Reviewed by: Sheri McMurray
“Star Wars: Episode III—Revenge of the Sith”
Jamie Bell, Rachel Bilson, Diane Lane, Samuel L. Jackson, Michael Rooker, AnnaSophia Robb, Max Thieriot, Jesse James, Tom Hulce, Kristen Stewart, Teddy Dunn, Barbara Garrick, Michael Winther, Massimiliano Pazzaglia, Shawn Roberts, Nathalie Cox, Meredith Henderson, Damir Andrei, Tony Nappo, George King, Clark Beasley Jr., Simona Lisi, Matteo Carlomagno, Fabrizio Bucci, Giorgio Santangelo, Marcello Santoni, Franco Salvatore Di Stefano, Brad Borbridge, Angelo Lopez, Roberto Antonelli, Veronica Visentin, Christian Pikes, George Ghali, Ryny Gyto Ouk, Frantisek Jicha, Robin Zenker, Masahiro Kishibata, Sumiko Yamada, Tamaki Mihara, Mansaku Ikeuchi, Rolando Alvarez Giacoman, Adam Chuckryk, Jordan Gatto, Nicholas Kusiba, Ariel Lukane, Vanessa Reid, Stephen Whitehead, Mahmud Watts, Braden Munafo, Tamara Buchwald, Maia Smith, Valentino Visentini, John Baker, Josie Lau
“The Bourne Identity” (2002), “Mr. and Mrs. Smith” (2005)
|Producer:||Twentieth Century-Fox Film Corporation, Regency Enterprises, New Regency Pictures (as New Regency), Hypnotic, Dune Entertainment, Epsilon Motion Pictures, Jumper Productions, Marc S. Fischer, Lucas Foster, Scott Gardenhour, Vince Gerardis, Jeffrey Harlacker, Joe Hartwick Jr., Simon Kinberg, Giovanni Lovatelli, Stacy Maes, Jay Sanders, Ralph Vicinanza, Philip Waley, Kim H. Winther|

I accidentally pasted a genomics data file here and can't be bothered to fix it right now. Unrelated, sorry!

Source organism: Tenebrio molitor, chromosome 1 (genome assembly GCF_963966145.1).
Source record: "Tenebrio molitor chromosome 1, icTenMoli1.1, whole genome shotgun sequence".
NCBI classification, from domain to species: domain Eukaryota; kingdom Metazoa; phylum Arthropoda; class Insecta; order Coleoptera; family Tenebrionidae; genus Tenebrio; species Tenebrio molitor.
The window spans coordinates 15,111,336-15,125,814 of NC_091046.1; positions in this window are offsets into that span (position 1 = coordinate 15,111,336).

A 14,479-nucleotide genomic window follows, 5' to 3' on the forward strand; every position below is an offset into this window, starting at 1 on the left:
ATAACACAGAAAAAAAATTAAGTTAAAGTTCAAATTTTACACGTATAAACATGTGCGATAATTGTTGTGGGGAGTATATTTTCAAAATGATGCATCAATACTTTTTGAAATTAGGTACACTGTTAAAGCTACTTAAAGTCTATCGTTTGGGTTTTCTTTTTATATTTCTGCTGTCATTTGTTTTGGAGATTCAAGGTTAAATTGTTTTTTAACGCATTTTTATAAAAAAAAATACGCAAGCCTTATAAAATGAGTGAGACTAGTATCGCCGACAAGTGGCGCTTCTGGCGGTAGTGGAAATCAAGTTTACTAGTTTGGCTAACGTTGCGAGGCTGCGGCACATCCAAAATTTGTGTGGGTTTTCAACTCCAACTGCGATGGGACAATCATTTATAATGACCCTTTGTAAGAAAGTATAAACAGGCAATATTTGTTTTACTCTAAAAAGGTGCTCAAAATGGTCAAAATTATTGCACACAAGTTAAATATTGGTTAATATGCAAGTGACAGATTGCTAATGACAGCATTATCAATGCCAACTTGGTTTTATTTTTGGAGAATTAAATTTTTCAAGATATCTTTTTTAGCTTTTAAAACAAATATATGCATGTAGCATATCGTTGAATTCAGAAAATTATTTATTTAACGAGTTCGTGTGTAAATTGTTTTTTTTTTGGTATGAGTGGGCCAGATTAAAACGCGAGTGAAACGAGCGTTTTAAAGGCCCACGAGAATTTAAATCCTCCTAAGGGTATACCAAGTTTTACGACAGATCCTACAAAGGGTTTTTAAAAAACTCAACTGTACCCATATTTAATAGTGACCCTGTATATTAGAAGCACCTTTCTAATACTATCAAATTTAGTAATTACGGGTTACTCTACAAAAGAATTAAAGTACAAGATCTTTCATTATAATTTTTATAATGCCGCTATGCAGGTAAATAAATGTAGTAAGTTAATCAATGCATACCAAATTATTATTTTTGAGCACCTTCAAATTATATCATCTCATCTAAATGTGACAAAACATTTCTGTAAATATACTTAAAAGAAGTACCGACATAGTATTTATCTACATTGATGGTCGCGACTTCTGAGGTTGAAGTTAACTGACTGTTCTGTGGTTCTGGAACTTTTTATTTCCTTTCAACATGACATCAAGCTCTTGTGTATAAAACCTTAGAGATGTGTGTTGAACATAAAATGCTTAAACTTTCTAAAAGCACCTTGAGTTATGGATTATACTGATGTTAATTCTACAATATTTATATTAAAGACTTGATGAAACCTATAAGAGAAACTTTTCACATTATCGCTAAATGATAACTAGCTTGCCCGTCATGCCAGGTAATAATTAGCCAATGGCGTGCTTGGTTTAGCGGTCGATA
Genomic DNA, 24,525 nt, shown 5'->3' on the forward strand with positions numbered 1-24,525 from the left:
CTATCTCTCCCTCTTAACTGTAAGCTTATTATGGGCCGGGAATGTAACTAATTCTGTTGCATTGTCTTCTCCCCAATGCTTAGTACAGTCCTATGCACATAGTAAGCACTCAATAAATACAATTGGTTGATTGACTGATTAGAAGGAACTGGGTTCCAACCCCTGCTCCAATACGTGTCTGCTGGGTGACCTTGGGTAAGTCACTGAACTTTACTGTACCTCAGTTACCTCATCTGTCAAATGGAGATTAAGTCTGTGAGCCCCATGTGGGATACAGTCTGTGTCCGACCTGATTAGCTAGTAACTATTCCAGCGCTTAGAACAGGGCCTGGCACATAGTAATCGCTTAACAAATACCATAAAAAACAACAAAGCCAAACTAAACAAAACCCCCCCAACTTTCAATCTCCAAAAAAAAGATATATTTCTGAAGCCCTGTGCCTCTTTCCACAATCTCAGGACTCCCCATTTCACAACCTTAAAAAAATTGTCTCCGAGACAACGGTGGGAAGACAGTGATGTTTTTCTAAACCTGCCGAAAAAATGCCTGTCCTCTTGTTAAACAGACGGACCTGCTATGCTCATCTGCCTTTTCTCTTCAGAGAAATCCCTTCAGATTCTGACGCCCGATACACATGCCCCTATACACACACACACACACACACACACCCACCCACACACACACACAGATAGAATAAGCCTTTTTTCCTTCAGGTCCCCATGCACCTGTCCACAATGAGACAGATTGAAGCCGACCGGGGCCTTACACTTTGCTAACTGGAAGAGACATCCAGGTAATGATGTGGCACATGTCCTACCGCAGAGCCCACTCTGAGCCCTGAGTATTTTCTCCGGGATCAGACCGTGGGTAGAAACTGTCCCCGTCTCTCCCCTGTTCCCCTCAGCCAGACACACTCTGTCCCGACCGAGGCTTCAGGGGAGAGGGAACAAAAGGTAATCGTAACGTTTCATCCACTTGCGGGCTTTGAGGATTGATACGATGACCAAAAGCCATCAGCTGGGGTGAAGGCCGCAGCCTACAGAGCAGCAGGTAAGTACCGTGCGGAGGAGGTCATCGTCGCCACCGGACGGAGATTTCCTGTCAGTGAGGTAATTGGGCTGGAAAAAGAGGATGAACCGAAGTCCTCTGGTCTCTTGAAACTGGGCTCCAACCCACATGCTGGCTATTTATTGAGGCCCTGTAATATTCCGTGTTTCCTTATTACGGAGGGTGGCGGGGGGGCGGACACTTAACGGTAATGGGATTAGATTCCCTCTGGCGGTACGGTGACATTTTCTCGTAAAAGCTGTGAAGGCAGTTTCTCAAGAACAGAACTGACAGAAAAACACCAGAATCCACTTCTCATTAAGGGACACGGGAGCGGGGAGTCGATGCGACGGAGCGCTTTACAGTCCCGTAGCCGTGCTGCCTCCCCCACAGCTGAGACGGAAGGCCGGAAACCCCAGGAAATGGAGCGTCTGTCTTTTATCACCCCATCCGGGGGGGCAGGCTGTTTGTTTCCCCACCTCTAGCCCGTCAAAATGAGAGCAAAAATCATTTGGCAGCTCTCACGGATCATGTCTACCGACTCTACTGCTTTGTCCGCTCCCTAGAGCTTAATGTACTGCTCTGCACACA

|Distributor:||20th Century Fox|
from a novel by Steven Gould
“Anywhere is possible.”
On a snowy winter day, shy 15 year old David Rice finally musters up the nerve to approach the girl he has liked ever since he was five years old. He has bought a small gift for her and has wrapped it in the first thing he found lying around the house, old newspaper, tied it with string, and hopes she doesn’t notice what a hap hazard job he’s done. He hopes she sees the love from which the gift is being given.
Millie Harris is a petit, dark eyed beauty and looking into those eyes you can see she likes David too. She accepts the gift with sweet affection, a small snow globe, obviously second hand as the Eiffel Tower inside is chipped. He has taken note that Millie dreams of traveling to distant places, the Tower a secret nod that her dreams have not gone unnoticed. Their awkward shyness leaves them without much to say, but one can tell they have mountains of feelings piled up inside just waiting to burst forth.